I signed my boyfriend Tom and myself up for the 2014 Orlando Ride Ataxia. This year’s event raised over $130,000 on November 2nd (a chilly day for Floridians, indeed) for FARA, tripling last year’s total! Before this November’s ride, I had volunteered at the 2011 and 2012 Ride Ataxia Orlando, but this Ride was the first time I actually donned a helmet and pedaled for my life, literally.
On my first true ride I attempted the four-mile course. I say “attempted” because I did just that—I didn’t get a chance to finish the route for a variety of reasons, but I’m thankful for trying and failing than to have never tried in the first place. As with scientific research, it’s important to trust in the process. I will attempt more Ride Ataxia’s, and I will very likely fail to complete more courses; however, I will ride further every single time, and I will eventually finish. It’s not important to finish the race every time—it’s important to learn how to finish the race. When the race for a cure is finished, I know that the doctors affiliated with FARA will have learned to finish the race and that the cure or treatment developed will have so much fidelity due to the uncountable hours put into the pursuit, and that it will be worth the wait, just like it’s worth the struggle, pain, endurance, and sweat to learn how to finish my own race.
I was very excited to get in motion using a Catrike; I rented the recumbent trike from Wheel Works for the ride, and had been talking about it endlessly for weeks—to my students, to my parents, to my boyfriend, to my boyfriend’s parents, to name a few. I imagined that it would be fairly simple to lock in my fancy bike shoes and speed off around the lake, but upon getting strapped in and ready to go, I found out that I was terribly mistaken. My only other experience with a trike was riding one around the parking lot of the Winter Park factory last March, at the annual Catrike ride and factory tour in March. It turns out that my legs are a bit too short for the average Catrike, and my weak motor skills and poor coordination made it hard to keep my legs from banging the gears and handle bars. I was only on the path for about a mile when I realized that it shouldn’t be this hard and something was wrong, so Tom and I turned around and headed back to the finish line. Even though I did not ride all four miles, I still blushed with pride when members of the awesome FAmily clapped, congratulated me, and cheered me on as I crossed the finish line. I rode over to Dennis, the owner of Wheel Works, and he adjusted the pedals to fit my short legs. Now I was able to cruise the Lake, take in the beautiful scenery, and not be tethered to my walker! I was so thankful to be moving by pedaling, and although I did not travel far, I’m exhilarated that the distance gained was done so by my own power and determination. I understand why FAers love riding trikes, and the joy and pride of knowing that thousands of people are working, volunteering, and doing everything in their power to help me walk again is beyond humbling.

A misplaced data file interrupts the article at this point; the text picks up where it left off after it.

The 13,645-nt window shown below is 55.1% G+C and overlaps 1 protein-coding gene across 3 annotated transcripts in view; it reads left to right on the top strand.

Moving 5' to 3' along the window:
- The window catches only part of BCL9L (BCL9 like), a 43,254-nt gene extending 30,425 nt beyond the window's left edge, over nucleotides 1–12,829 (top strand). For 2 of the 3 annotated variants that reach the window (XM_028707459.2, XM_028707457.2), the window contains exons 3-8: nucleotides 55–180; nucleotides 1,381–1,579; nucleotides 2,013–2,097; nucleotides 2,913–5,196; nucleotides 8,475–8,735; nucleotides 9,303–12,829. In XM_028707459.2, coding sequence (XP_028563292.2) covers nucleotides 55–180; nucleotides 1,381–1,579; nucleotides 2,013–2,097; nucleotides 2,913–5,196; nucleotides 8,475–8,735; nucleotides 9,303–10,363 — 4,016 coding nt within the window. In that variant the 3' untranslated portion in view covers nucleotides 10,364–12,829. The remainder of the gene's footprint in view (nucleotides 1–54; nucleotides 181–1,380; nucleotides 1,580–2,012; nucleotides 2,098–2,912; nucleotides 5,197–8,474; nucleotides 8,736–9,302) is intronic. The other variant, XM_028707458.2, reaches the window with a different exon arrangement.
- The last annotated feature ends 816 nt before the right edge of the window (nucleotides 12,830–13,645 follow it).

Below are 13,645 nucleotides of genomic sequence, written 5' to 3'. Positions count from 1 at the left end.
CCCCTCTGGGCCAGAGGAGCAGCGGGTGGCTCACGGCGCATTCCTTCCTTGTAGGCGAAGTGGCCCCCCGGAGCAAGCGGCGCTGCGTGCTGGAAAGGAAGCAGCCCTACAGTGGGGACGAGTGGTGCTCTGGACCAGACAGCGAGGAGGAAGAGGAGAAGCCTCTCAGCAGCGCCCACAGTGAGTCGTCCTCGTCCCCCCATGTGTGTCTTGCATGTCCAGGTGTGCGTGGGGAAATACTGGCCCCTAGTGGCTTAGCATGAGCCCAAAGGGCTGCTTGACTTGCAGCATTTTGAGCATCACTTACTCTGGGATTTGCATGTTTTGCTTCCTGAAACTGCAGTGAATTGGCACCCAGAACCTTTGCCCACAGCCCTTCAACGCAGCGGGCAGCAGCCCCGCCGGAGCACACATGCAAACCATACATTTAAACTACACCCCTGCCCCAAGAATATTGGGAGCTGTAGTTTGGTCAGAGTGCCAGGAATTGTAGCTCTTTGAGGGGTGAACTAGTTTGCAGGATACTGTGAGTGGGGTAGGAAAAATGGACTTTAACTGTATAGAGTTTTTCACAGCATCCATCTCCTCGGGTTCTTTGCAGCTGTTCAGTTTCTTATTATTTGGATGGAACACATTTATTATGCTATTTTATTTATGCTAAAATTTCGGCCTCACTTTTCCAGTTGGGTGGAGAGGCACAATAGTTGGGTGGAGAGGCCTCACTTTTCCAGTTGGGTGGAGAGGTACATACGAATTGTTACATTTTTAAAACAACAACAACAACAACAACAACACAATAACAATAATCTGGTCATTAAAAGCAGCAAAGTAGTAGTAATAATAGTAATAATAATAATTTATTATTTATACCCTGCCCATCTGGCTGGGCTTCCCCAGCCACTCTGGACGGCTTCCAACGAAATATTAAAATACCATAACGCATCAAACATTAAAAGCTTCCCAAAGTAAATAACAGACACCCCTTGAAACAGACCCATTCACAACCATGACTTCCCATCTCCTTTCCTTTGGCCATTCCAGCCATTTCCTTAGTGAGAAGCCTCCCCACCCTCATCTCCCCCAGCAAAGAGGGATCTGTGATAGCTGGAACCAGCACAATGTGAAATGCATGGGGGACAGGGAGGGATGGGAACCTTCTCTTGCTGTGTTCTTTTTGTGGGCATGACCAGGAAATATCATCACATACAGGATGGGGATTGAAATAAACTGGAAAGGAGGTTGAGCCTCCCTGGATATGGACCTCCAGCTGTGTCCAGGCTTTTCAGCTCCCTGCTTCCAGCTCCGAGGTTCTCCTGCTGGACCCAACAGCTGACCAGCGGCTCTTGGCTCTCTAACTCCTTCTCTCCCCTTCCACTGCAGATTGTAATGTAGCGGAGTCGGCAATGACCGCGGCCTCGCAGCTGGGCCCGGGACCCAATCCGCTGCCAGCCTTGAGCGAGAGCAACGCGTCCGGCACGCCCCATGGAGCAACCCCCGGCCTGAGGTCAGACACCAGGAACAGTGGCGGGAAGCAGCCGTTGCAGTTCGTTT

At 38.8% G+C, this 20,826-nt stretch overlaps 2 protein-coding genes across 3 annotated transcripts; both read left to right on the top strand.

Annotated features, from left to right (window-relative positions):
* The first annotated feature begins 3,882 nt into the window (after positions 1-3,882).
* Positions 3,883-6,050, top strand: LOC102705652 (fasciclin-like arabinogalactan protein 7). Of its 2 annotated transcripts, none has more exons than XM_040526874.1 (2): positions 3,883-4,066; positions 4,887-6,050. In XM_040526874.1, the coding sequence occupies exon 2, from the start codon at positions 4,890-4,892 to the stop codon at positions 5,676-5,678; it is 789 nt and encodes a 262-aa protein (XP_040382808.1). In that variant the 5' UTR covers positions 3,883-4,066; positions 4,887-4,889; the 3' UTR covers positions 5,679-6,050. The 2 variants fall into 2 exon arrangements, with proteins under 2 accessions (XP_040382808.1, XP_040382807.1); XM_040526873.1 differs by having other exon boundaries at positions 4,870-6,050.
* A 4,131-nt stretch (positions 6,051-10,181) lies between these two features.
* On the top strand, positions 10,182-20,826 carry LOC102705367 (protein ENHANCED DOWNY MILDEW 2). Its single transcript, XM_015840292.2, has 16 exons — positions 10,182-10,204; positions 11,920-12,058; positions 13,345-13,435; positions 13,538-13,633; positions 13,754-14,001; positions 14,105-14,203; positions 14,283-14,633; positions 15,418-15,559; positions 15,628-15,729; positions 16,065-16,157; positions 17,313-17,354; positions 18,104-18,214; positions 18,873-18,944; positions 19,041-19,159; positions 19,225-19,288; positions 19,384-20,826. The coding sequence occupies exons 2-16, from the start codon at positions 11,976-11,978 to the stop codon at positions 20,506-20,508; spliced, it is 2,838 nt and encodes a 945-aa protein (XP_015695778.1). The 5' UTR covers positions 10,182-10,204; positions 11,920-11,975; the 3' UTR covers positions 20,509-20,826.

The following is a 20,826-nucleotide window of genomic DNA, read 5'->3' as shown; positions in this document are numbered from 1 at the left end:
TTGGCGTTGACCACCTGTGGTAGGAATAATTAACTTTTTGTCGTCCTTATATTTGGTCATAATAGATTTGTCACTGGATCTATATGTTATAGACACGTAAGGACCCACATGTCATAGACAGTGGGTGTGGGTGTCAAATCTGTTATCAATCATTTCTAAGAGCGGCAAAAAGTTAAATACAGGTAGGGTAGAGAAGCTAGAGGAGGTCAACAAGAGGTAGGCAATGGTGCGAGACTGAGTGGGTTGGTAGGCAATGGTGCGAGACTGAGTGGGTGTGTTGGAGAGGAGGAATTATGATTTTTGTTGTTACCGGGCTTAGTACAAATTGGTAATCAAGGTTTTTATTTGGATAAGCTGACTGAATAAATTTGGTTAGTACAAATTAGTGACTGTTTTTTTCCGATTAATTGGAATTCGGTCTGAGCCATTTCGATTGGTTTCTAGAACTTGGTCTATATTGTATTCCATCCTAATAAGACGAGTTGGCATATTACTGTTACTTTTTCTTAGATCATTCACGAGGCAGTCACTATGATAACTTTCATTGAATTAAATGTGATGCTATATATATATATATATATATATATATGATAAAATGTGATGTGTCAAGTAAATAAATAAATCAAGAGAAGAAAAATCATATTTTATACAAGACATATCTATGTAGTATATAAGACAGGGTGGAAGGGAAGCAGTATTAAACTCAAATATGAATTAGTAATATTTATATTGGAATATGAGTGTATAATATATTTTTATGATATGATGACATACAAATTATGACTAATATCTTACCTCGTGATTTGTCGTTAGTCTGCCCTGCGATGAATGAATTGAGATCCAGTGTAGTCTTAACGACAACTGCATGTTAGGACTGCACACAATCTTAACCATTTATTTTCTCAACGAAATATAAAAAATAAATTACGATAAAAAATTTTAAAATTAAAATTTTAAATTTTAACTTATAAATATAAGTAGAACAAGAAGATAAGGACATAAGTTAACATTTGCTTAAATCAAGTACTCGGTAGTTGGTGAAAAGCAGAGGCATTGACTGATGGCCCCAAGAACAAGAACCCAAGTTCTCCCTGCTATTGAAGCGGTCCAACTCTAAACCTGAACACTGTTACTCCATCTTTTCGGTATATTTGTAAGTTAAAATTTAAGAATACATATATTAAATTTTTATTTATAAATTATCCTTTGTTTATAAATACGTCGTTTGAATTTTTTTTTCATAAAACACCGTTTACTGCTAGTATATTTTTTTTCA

Each drug that FARA puts out for clinical trials might be a race that doesn’t finish, but it’s part of the process that will inevitably lead to a cure that does finish that race. Until then, count me in for future Ride Ataxias in Florida!